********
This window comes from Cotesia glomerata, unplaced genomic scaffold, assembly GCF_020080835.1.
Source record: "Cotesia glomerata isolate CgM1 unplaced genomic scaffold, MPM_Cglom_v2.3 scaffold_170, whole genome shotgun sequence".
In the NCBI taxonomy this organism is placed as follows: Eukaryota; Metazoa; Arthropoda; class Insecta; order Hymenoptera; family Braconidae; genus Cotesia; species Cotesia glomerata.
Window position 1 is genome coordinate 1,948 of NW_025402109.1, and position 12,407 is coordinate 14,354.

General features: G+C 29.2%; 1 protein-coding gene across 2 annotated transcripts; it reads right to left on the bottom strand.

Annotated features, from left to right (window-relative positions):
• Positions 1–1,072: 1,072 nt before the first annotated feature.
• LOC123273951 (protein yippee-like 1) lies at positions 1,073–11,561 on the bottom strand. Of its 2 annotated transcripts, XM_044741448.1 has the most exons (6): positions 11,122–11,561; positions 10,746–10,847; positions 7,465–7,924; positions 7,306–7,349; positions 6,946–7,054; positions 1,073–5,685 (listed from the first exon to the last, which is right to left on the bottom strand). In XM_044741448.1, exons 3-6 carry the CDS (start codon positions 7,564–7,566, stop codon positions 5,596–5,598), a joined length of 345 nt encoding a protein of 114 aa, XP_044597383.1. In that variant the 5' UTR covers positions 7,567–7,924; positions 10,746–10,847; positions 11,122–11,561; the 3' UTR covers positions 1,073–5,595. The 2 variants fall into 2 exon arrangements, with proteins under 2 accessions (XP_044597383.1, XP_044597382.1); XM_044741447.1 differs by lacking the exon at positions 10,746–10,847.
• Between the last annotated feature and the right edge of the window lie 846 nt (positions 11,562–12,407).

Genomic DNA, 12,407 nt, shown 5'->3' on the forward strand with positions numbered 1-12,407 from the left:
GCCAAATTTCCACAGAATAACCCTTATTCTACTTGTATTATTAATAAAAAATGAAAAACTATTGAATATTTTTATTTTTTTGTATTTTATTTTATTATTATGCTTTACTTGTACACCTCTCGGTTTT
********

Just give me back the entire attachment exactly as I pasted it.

This window comes from Cotesia glomerata, unplaced genomic scaffold, assembly GCF_020080835.1.
Source record: "Cotesia glomerata isolate CgM1 unplaced genomic scaffold, MPM_Cglom_v2.3 scaffold_170, whole genome shotgun sequence".
In the NCBI taxonomy this organism is placed as follows: Eukaryota; Metazoa; Arthropoda; class Insecta; order Hymenoptera; family Braconidae; genus Cotesia; species Cotesia glomerata.
Window position 1 is genome coordinate 1,948 of NW_025402109.1, and position 12,407 is coordinate 14,354.

General features: G+C 29.2%; 1 protein-coding gene across 2 annotated transcripts; it reads right to left on the bottom strand.

Annotated features, from left to right (window-relative positions):
• Positions 1–1,072: 1,072 nt before the first annotated feature.
• LOC123273951 (protein yippee-like 1) lies at positions 1,073–11,561 on the bottom strand. Of its 2 annotated transcripts, XM_044741448.1 has the most exons (6): positions 11,122–11,561; positions 10,746–10,847; positions 7,465–7,924; positions 7,306–7,349; positions 6,946–7,054; positions 1,073–5,685 (listed from the first exon to the last, which is right to left on the bottom strand). In XM_044741448.1, exons 3-6 carry the CDS (start codon positions 7,564–7,566, stop codon positions 5,596–5,598), a joined length of 345 nt encoding a protein of 114 aa, XP_044597383.1. In that variant the 5' UTR covers positions 7,567–7,924; positions 10,746–10,847; positions 11,122–11,561; the 3' UTR covers positions 1,073–5,595. The 2 variants fall into 2 exon arrangements, with proteins under 2 accessions (XP_044597383.1, XP_044597382.1); XM_044741447.1 differs by lacking the exon at positions 10,746–10,847.
• Between the last annotated feature and the right edge of the window lie 846 nt (positions 11,562–12,407).

Genomic DNA, 12,407 nt, shown 5'->3' on the forward strand with positions numbered 1-12,407 from the left:
GCCAAATTTCCACAGAATAACCCTTATTCTACTTGTATTATTAATAAAAAATGAAAAACTATTGAATATTTTTATTTTTTTGTATTTTATTTTATTATTATGCTTTACTTGTACACCTCTCGGTTTT